May 19, 2012 § 1 Comment
Nearly half of Florida high school students failed the reading portion of the state’s new toughened standardized test, education officials said on Friday.
Results this year from the Florida Comprehensive Assessment Test showed 52 percent of freshman students and 50 percent of sophomores scored at their grade levels.
Students in the 10th grade must pass the exam in order to eventually graduate but can retake it if they fail.
The results came days after the Florida State Board of Education voted to lower the standards needed to pass the writing part of the test, known as FCAT. The test is administered in public elementary, middle and high schools.
via Yahoo! News Canada.
#1. This is just plan embarassing.
#2. Why is this being reported by Yahoo! News Canada and not here in the U.S.A.?
#3. When are we going to have a national discussion about how our educations system is fundamentally, philosophically, and systematically broken?
#4. Note the “proposed solution” is NOT to actually teach the students how to read. The solution is to reduce the testing standards so that more dummies can pass.
We are failing as a society.
May 16, 2012 § Leave a Comment
This is embarrassing:
Foreclosures starts in Illinois are on par with those in other areas but the state’s court-supervised foreclosure system continues to bog down properties in the process.
Almost 7.5 percent of all one-to-four-unit mortgage loans in Illinois were in foreclosure in the first quarter, compared with a national average of 4.39 percent, according to data released Wednesday by the Mortgage Bankers Association.
“Illinois and New Jersey trail only Florida as being the worst in the country, and they’re getting worse,” said Jay Brinkmann, the association’s chief economist “The rate in Illinois more than twice that of California. In the judicial states the problem continues to get worse in terms of the backlog of loans in the foreclosure process.”
via Chicago Tribune.
Perhaps if we had a government that was at least minimally friendly to business more people would be working. That would certainly help. But you cannot crush every businesses’ ability to efficiently function in the city and then wonder why more people don’t have good jobs.
Jobs will come when businesses come. When people are working again mortgages will get paid.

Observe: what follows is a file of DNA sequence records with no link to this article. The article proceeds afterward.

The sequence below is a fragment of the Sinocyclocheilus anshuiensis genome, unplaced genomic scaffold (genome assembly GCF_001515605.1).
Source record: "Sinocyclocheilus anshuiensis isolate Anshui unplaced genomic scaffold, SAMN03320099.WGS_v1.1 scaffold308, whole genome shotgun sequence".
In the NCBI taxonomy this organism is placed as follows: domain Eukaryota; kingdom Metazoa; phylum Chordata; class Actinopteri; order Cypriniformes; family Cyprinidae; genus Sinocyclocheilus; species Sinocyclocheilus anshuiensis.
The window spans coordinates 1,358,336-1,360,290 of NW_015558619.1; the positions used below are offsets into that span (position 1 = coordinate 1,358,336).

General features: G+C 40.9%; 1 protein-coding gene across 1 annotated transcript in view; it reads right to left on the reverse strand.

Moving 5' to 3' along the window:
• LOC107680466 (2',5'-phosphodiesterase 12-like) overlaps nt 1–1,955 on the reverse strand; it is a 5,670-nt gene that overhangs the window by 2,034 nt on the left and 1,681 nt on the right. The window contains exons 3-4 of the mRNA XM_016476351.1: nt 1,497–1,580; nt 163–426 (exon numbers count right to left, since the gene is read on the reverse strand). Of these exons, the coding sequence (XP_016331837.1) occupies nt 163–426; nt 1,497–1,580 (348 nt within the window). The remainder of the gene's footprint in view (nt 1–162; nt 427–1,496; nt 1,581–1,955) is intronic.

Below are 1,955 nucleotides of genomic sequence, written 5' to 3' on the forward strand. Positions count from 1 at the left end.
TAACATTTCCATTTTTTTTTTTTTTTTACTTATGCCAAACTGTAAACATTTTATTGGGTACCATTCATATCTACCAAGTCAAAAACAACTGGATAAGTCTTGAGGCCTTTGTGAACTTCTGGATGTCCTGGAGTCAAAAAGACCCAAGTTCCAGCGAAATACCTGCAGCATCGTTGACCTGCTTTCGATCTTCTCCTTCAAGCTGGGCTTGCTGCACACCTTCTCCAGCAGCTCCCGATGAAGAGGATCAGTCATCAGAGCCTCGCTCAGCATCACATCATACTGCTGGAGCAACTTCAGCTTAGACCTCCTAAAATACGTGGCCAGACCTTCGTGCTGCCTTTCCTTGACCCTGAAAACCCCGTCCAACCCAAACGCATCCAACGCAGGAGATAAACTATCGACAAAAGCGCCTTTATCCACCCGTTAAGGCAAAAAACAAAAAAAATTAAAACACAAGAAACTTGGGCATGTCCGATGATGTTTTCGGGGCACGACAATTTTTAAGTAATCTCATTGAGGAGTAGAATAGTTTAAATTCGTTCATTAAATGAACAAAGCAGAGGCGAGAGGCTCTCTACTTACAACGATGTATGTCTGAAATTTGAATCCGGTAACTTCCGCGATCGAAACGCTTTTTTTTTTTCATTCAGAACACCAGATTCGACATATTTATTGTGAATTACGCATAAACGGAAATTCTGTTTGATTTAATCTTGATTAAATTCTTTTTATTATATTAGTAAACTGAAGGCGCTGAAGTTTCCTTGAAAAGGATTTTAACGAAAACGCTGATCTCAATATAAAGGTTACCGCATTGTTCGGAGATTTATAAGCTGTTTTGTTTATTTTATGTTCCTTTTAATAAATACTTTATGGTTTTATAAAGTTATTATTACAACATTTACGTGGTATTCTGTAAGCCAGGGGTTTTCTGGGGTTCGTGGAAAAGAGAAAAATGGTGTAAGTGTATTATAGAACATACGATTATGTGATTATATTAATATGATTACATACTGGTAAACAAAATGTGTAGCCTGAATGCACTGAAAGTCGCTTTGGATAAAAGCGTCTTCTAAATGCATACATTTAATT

May 2, 2012 § Leave a Comment
Let’s first get some background on the winners:
In Chief Executive’s eighth annual survey of CEO opinion of Best and Worst States in which to do business, Texas easily clinched the No. 1 rank, the eighth successive time it has done so. California earns the dubious honor of being ranked dead last for the eighth consecutive year. …
Florida moved up from number three last year to number two. Last year, Florida Gov. Rick Scott penned a tongue-in-cheek letter to Texas Gov. Rick Perry, warning him that Florida is coming after the Lone Star State’s top ranking. Since Scott took office, his administration has enacted business tax and regulatory reforms that have contributed to the creation of more than 140,000 private sector jobs and an unemployment drop of 2.1 percentage points last year—one of the biggest decreases in the nation.It is perhaps no coincidence that Texas and Florida have the highest net migration of people to their states from 2001 to 2009. (By contrast, New York and California lost over 1.6 million and 1.5 million in net migration out of the states, respectively, over the same period.) People migrate in search of employment, but this can cut both ways. Texas is justly proud of adding to its employment numbers, something Gov. Perry cited numerous times during his brief campaign for the Republican Presidential nomination. Between June 2009—which marked the official end of the recession—and July 2011, the number of jobs increased in the state by 328,000. Nationally, the job growth in that time period was 697,000 according to figures from the Bureau of Labor Statistics. This translates to Texas jobs making up 47 percent of the national net job creation. However, neither Texas, nor the nation, is adding jobs at a pace fast enough to bring down unemployment to historically normal levels. And Texas’ unemployment rate—while still below the national average—is now higher than that of 26 states
Wow!! Congratulations to Florida and Texas for being massive job creators.
Illinois? You rank 47th.
One CEO commented that “Illinois is in a race to the bottom.”
Congrats Gov. Quinn, Michael Madigan, Mayor Daley, and the rest of the cabal for driving businesses and job out of Illinois. We’re shrinking while other states are growing. You’ve forced millions of people to suffer while you’ve enriched yourselves.